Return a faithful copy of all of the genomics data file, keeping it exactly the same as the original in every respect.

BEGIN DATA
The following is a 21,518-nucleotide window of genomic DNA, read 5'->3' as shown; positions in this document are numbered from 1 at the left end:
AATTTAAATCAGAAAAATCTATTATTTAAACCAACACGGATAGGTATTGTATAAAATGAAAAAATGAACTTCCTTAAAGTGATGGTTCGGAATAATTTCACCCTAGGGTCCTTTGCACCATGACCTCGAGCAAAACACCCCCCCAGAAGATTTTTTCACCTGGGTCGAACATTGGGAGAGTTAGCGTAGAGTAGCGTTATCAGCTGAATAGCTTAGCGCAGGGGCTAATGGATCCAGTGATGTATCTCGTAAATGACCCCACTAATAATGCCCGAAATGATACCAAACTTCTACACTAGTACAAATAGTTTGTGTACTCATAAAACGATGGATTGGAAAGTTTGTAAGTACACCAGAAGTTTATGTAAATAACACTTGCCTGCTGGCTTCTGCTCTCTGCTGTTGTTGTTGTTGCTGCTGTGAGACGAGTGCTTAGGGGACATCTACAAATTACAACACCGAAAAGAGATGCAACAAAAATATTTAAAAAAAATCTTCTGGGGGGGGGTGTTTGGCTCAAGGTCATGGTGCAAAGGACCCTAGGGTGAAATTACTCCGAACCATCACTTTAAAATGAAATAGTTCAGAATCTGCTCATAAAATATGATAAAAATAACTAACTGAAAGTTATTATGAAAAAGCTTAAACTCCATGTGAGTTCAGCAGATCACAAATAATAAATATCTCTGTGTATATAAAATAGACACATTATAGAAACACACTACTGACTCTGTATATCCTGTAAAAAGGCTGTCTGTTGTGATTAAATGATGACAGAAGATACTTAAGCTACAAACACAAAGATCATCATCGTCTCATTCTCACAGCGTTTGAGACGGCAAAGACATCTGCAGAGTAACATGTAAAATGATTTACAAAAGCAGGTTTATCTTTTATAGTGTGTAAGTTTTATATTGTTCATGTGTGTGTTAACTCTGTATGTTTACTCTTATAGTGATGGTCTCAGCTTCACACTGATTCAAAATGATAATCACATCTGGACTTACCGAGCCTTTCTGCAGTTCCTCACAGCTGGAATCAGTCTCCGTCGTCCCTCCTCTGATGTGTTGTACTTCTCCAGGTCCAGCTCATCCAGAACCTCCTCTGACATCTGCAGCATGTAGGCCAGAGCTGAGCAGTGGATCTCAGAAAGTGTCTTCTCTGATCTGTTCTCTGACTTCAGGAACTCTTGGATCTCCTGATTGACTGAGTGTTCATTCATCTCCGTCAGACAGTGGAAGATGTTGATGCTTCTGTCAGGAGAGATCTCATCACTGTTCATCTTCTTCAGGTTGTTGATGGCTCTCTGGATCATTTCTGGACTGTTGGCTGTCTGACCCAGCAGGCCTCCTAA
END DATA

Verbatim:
The following is a 21,518-nucleotide window of genomic DNA, read 5'->3' as shown; positions in this document are numbered from 1 at the left end:
AATTTAAATCAGAAAAATCTATTATTTAAACCAACACGGATAGGTATTGTATAAAATGAAAAAATGAACTTCCTTAAAGTGATGGTTCGGAATAATTTCACCCTAGGGTCCTTTGCACCATGACCTCGAGCAAAACACCCCCCCAGAAGATTTTTTCACCTGGGTCGAACATTGGGAGAGTTAGCGTAGAGTAGCGTTATCAGCTGAATAGCTTAGCGCAGGGGCTAATGGATCCAGTGATGTATCTCGTAAATGACCCCACTAATAATGCCCGAAATGATACCAAACTTCTACACTAGTACAAATAGTTTGTGTACTCATAAAACGATGGATTGGAAAGTTTGTAAGTACACCAGAAGTTTATGTAAATAACACTTGCCTGCTGGCTTCTGCTCTCTGCTGTTGTTGTTGTTGCTGCTGTGAGACGAGTGCTTAGGGGACATCTACAAATTACAACACCGAAAAGAGATGCAACAAAAATATTTAAAAAAAATCTTCTGGGGGGGGGTGTTTGGCTCAAGGTCATGGTGCAAAGGACCCTAGGGTGAAATTACTCCGAACCATCACTTTAAAATGAAATAGTTCAGAATCTGCTCATAAAATATGATAAAAATAACTAACTGAAAGTTATTATGAAAAAGCTTAAACTCCATGTGAGTTCAGCAGATCACAAATAATAAATATCTCTGTGTATATAAAATAGACACATTATAGAAACACACTACTGACTCTGTATATCCTGTAAAAAGGCTGTCTGTTGTGATTAAATGATGACAGAAGATACTTAAGCTACAAACACAAAGATCATCATCGTCTCATTCTCACAGCGTTTGAGACGGCAAAGACATCTGCAGAGTAACATGTAAAATGATTTACAAAAGCAGGTTTATCTTTTATAGTGTGTAAGTTTTATATTGTTCATGTGTGTGTTAACTCTGTATGTTTACTCTTATAGTGATGGTCTCAGCTTCACACTGATTCAAAATGATAATCACATCTGGACTTACCGAGCCTTTCTGCAGTTCCTCACAGCTGGAATCAGTCTCCGTCGTCCCTCCTCTGATGTGTTGTACTTCTCCAGGTCCAGCTCATCCAGAACCTCCTCTGACATCTGCAGCATGTAGGCCAGAGCTGAGCAGTGGATCTCAGAAAGTGTCTTCTCTGATCTGTTCTCTGACTTCAGGAACTCTTGGATCTCCTGATTGACTGAGTGTTCATTCATCTCCGTCAGACAGTGGAAGATGTTGATGCTTCTGTCAGGAGAGATCTCATCACTGTTCATCTTCTTCAGGTTGTTGATGGCTCTCTGGATCATTTCTGGACTGTTGGCTGTCTGACCCAGCAGGCCTCCTAA